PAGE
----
Task Force Created to Increase COVID-19 Related Prosecutions

Posted On Tuesday, May 18, 2021
By: Lourdes Sánchez Ridge

Takeaway:

The government has increased its prosecutions of fraud related to COVID-19 funds and programs.  Given the rapid development of these programs and enforcement, it is more critical than ever to ensure that the government’s evidence and theories comport with the statutory provisions of recently enacted laws.


On May 17, 2021 the United States Attorney General announced the formation of a COVID-19 Fraud Enforcement Task Force.  Due to the COVID-19 pandemic, the federal government provided critical monetary relief to businesses and individuals who were impacted by the pandemic.  While most Americans were honest in their application and use of those relief funds, the government alleges that others were not. The Department of Justice (DOJ) will be joining forces with other governmental agencies to step up its investigations and prosecutions of fraud by sharing information and providing additional support to its partners.

More than $2 trillion has been spent by the federal government in relief funds under the Coronavirus Aid, Relief, and Economic Security (CARES) Act including relief under the Paycheck Protection Program, the Economic Injury Disaster Loan, Economic Impact Payments, Provider Relief Fund, Pandemic Unemployment Assistance, and Federal Pandemic Unemployment Compensation.  DOJ’s prosecutions of COVID-19 related fraud has been fierce.  Even before this task force was created, DOJ prosecuted over 500 individuals in COVID-19 related fraud.  Many of the prosecutions involved making false statements to the government or a bank in applying for the relief funds and/or misusing the funds for non-intended purposes.  Wire fraud, bank fraud, making false statements to the government or bank, and money laundering are the most common charges.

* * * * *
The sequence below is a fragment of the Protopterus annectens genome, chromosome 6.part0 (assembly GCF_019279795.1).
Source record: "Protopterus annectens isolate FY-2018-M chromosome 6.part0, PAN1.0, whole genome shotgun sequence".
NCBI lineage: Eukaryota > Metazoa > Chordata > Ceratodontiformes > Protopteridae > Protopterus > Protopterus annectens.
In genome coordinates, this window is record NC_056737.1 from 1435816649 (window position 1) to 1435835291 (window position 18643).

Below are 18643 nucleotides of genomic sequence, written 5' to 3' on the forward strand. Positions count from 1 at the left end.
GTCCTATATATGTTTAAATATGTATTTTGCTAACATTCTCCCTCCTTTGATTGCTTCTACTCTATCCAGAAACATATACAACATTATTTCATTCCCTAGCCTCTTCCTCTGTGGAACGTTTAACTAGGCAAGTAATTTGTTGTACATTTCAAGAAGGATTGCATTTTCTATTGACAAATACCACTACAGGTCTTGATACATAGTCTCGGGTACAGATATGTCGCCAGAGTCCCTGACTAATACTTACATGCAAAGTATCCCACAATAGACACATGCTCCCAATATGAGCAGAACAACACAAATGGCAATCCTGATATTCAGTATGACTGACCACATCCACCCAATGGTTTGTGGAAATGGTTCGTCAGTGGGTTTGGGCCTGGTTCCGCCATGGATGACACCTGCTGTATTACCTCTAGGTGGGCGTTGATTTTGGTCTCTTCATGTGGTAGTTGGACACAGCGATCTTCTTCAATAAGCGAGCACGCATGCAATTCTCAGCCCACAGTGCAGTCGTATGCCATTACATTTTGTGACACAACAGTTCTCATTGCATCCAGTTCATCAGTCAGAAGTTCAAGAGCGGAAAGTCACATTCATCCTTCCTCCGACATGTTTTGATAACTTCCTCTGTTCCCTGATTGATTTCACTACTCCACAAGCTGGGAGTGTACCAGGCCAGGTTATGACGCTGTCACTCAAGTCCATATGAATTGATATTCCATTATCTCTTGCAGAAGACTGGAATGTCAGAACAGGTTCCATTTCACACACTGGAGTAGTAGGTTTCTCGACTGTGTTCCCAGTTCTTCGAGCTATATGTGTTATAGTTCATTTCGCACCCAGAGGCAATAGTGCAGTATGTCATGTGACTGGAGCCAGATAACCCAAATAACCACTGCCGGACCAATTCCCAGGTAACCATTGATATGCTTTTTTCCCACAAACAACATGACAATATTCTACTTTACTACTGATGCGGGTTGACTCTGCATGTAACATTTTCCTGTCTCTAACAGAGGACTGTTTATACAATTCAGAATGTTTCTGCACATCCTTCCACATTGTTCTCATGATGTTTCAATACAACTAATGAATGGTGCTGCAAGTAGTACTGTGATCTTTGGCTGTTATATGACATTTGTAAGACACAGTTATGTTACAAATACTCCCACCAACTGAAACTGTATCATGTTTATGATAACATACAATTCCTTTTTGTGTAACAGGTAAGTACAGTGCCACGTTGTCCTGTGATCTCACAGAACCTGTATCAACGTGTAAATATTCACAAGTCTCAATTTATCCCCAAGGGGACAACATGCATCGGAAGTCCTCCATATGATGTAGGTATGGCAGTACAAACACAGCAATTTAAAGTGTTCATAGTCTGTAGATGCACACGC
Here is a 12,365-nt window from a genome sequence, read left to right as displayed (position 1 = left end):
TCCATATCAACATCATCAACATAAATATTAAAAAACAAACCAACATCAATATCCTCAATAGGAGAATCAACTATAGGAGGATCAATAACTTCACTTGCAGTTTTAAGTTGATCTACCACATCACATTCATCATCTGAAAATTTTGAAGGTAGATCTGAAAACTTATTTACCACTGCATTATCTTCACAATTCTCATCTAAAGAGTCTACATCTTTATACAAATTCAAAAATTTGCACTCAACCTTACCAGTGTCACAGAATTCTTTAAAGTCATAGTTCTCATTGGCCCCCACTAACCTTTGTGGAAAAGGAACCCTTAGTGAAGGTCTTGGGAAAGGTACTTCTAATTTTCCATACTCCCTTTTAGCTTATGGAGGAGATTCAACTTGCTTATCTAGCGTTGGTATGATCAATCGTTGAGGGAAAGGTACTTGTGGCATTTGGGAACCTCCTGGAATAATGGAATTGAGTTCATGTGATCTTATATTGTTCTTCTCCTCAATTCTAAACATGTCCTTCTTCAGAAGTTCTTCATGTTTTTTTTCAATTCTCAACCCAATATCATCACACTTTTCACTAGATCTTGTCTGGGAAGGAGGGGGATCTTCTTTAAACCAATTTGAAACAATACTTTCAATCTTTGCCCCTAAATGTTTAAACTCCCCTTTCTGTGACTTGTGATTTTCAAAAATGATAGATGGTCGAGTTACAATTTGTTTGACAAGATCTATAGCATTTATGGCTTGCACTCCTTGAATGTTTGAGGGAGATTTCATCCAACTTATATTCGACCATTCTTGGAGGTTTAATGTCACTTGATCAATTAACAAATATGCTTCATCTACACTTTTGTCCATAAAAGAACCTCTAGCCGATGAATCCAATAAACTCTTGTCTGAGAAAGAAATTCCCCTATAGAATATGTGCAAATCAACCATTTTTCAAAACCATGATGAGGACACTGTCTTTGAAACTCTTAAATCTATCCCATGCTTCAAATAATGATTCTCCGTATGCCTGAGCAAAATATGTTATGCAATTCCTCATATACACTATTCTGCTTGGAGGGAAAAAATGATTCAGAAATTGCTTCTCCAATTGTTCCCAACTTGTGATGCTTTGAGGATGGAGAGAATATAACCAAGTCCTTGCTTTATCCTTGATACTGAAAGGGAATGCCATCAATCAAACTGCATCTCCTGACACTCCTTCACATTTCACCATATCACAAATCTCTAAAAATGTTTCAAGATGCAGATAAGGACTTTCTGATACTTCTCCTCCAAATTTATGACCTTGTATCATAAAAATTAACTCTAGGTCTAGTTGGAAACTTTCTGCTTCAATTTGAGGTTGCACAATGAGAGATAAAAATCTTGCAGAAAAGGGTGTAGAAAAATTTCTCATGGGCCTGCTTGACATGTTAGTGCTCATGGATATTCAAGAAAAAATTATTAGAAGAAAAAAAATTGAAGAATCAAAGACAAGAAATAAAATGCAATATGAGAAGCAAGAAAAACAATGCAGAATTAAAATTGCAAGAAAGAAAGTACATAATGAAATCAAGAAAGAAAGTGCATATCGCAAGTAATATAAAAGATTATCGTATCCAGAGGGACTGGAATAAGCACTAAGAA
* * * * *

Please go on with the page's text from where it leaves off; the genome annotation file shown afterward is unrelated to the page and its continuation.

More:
Examples of the many types of fraudulent schemes subject of investigation include:

  • Making false representations and/or using those funds for other than the intended purpose.
  • Charitable solicitation fraud—Involves allegations that a fraudster claims to be a legitimate organization raising funds to aid victims.
  • Price gauging—Involves businesses or individuals raising the cost of necessary items, such as masks.
  • Fraudulent COVID vaccine and test results.
  • Schemes to obtain personal, banking, and Medicare information.
  • Bribes and tax fraud. 

It is easy for anyone to report suspected fraud.  The DOJ has a National Center for Disaster Fraud hotline in place for the public to report suspected fraudulent schemes. With the COVID-19 Task Force in place, it is suspected that the investigations and prosecutions will come at a faster pace and be more streamlined.  The CARES Act went through multiple iterations and companies and individuals being investigated should test the government’s theories to ensure that the government has the evidence it requires to prosecute.

Operation Car Wash Leads to FCPA Conviction

Posted On Thursday, April 29, 2021
By: Douglas K. Rosenblum, Daniel P. Wotherspoon

Takeaway:

U.S. companies doing business in Latin America must ensure that they institute and maintain strong anti-corruption safeguards. These companies must be prepared to coordinate with regulators from multiple jurisdictions in the event that they are subject to an investigation.